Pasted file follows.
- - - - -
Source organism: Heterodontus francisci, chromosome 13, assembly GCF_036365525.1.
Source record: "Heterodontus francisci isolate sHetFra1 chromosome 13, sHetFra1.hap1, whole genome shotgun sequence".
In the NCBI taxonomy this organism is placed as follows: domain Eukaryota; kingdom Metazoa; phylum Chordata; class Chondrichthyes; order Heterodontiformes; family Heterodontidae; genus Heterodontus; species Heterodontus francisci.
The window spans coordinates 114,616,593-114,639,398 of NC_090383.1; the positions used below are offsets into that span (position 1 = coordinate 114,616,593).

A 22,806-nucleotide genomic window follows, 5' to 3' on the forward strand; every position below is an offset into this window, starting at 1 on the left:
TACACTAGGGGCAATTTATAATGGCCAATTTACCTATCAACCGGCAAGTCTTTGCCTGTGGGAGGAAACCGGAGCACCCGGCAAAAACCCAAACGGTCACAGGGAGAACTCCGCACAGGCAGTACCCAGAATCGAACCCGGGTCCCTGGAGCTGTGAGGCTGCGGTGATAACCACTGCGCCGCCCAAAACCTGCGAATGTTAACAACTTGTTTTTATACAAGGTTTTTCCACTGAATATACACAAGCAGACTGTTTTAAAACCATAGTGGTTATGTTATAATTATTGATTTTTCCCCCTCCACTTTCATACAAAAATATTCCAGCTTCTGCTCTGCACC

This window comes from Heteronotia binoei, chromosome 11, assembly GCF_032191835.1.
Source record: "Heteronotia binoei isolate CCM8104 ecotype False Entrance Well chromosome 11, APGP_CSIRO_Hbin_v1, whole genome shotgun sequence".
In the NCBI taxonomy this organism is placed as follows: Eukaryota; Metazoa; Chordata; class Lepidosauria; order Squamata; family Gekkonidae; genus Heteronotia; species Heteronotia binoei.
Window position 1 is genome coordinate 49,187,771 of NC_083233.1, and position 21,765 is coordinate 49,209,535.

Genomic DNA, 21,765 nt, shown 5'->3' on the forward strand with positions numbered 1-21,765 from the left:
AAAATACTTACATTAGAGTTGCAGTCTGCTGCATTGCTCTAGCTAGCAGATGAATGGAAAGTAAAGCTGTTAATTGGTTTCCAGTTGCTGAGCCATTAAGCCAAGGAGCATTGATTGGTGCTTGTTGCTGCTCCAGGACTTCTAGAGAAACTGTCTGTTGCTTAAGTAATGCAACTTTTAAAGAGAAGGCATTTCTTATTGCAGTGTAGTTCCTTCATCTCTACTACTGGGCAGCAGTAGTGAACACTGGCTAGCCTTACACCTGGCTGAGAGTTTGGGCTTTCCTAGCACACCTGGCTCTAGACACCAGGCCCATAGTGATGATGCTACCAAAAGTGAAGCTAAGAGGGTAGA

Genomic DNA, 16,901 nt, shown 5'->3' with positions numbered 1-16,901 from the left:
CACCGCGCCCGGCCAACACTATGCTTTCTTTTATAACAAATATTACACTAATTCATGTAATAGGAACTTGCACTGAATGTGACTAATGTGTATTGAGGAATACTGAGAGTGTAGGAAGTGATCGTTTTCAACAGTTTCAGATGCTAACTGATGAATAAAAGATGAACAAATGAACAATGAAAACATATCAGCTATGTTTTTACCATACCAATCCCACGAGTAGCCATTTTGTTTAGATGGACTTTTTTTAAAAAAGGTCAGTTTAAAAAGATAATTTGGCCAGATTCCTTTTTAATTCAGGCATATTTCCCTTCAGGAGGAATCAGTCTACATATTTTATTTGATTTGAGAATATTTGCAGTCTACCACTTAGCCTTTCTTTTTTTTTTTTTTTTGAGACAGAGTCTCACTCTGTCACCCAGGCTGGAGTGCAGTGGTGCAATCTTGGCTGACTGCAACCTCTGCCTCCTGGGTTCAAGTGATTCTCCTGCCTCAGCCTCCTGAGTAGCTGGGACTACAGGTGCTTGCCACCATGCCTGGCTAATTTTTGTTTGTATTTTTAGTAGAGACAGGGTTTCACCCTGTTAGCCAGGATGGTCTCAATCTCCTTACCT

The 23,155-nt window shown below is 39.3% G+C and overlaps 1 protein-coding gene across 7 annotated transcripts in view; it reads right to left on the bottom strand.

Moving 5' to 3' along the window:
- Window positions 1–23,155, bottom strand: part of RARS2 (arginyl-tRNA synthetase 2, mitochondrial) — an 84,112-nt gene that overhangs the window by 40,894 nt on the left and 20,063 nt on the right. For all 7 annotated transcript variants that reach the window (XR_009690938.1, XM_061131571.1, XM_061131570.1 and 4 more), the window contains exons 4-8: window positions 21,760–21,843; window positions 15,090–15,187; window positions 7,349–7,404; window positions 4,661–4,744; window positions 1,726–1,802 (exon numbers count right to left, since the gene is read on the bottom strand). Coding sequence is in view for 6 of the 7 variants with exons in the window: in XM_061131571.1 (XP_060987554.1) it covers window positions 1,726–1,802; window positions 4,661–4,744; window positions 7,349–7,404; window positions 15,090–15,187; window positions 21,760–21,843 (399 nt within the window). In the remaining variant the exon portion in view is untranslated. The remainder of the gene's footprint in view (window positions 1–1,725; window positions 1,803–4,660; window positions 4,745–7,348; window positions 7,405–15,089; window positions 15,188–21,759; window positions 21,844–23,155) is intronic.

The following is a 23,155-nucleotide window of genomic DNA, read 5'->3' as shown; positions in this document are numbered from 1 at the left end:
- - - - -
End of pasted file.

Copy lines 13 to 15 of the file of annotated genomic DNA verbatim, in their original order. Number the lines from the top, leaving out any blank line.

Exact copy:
Genomic DNA, 16,901 nt, shown 5'->3' with positions numbered 1-16,901 from the left:
CACCGCGCCCGGCCAACACTATGCTTTCTTTTATAACAAATATTACACTAATTCATGTAATAGGAACTTGCACTGAATGTGACTAATGTGTATTGAGGAATACTGAGAGTGTAGGAAGTGATCGTTTTCAACAGTTTCAGATGCTAACTGATGAATAAAAGATGAACAAATGAACAATGAAAACATATCAGCTATGTTTTTACCATACCAATCCCACGAGTAGCCATTTTGTTTAGATGGACTTTTTTTAAAAAAGGTCAGTTTAAAAAGATAATTTGGCCAGATTCCTTTTTAATTCAGGCATATTTCCCTTCAGGAGGAATCAGTCTACATATTTTATTTGATTTGAGAATATTTGCAGTCTACCACTTAGCCTTTCTTTTTTTTTTTTTTTTGAGACAGAGTCTCACTCTGTCACCCAGGCTGGAGTGCAGTGGTGCAATCTTGGCTGACTGCAACCTCTGCCTCCTGGGTTCAAGTGATTCTCCTGCCTCAGCCTCCTGAGTAGCTGGGACTACAGGTGCTTGCCACCATGCCTGGCTAATTTTTGTTTGTATTTTTAGTAGAGACAGGGTTTCACCCTGTTAGCCAGGATGGTCTCAATCTCCTTACCT

The 23,155-nt window shown below is 39.3% G+C and overlaps 1 protein-coding gene across 7 annotated transcripts in view; it reads right to left on the bottom strand.